– Executive Summary –

Critical infrastructure (CI) comprises the assets and networks that assist in energy, health, defense, transportation, and other areas to promote an interconnected network of utilities and services. These assets must be monitored and improved in a prioritized manner to ensure proper working order and appropriate use of tax revenue designated to maintain those assets. This thesis explores implementation of a proven accountability system into the discipline of critical infrastructure to ensure communication, collaboration, and prioritization.

The CI discussed in this report is more than the ratings of potholes, roadway conditions, and bridges. CI conditions relate directly to Homeland Security concerns via evacuations during terror attacks or natural disasters as well as emergency response to those attacks and disasters or routine police, fire, and medical emergencies. The simple truth is that poor roadway conditions and construction projects slow down emergency vehicles during routine responses; a major catastrophe would result in substantially increased response times and, potentially, more lives lost.

The United States has a major problem with failing CI. This thesis examines a potential solution involving both real fixes in New York City (NYC) and also a planned system of accountability and communication that will enable that solution to become reality, possibly serving as a model for other U.S. cities. CI will continue to disintegrate without significant investment, and a proper system will ensure those investments go to best use in best practices. This thesis describes the federal system for CI beginning with federal orders and continuing through government critiques by the Congressional Research Service, the Government Accountability Office, and RAND—a nonprofit think-tank. However, when looking for specific research regarding municipal CI in New York City, the government review and oversight literature becomes nearly nonexistent. Any critiques found come from think-tank organizations and politicians in state and city government, rather than federal legislators or policy analysts. This thesis explores the gap between current system status and future improvements, and how to improve functionality and accountability of agencies performing repairs and improvements of Critical Infrastructure Key Resources (CIKR).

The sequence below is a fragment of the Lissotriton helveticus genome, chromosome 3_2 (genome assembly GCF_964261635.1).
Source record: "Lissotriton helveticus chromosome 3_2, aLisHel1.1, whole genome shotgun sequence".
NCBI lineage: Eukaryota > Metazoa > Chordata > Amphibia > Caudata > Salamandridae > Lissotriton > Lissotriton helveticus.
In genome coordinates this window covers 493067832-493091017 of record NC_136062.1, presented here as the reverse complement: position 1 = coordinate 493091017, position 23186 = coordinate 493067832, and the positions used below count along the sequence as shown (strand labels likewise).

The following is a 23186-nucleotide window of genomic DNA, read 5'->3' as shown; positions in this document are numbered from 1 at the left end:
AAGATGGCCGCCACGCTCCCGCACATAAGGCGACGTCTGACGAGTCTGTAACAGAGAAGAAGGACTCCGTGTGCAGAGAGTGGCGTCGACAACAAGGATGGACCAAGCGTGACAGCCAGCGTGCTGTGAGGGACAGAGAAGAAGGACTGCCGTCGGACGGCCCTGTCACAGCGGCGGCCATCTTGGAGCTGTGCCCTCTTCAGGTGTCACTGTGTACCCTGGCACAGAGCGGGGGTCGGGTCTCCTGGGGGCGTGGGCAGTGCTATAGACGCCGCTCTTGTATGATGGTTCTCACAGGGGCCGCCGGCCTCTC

This thesis contains sample events taken from local media sources, elected officials’ reports, and personal observation, all of which demonstrate the severe effects of lack of communication between city agencies, including poor repairs, wasted taxpayer money, and delays in substantial genuine improvement to critical infrastructure. The goal of listing these sample events is to identify the need for pre-event, pre-construction communication to determine a correct course of action and ensuring this communication assists in developing and testing any post-event plans necessary in cases of evacuation and emergency response.

The transportation booms of the New Deal in 1933 and the interstate highway system in the 1950s have deteriorated to an unsafe condition infrastructure. What would a new New Deal investment look like for NYC CI, and how can accountability ensure improvement without waste?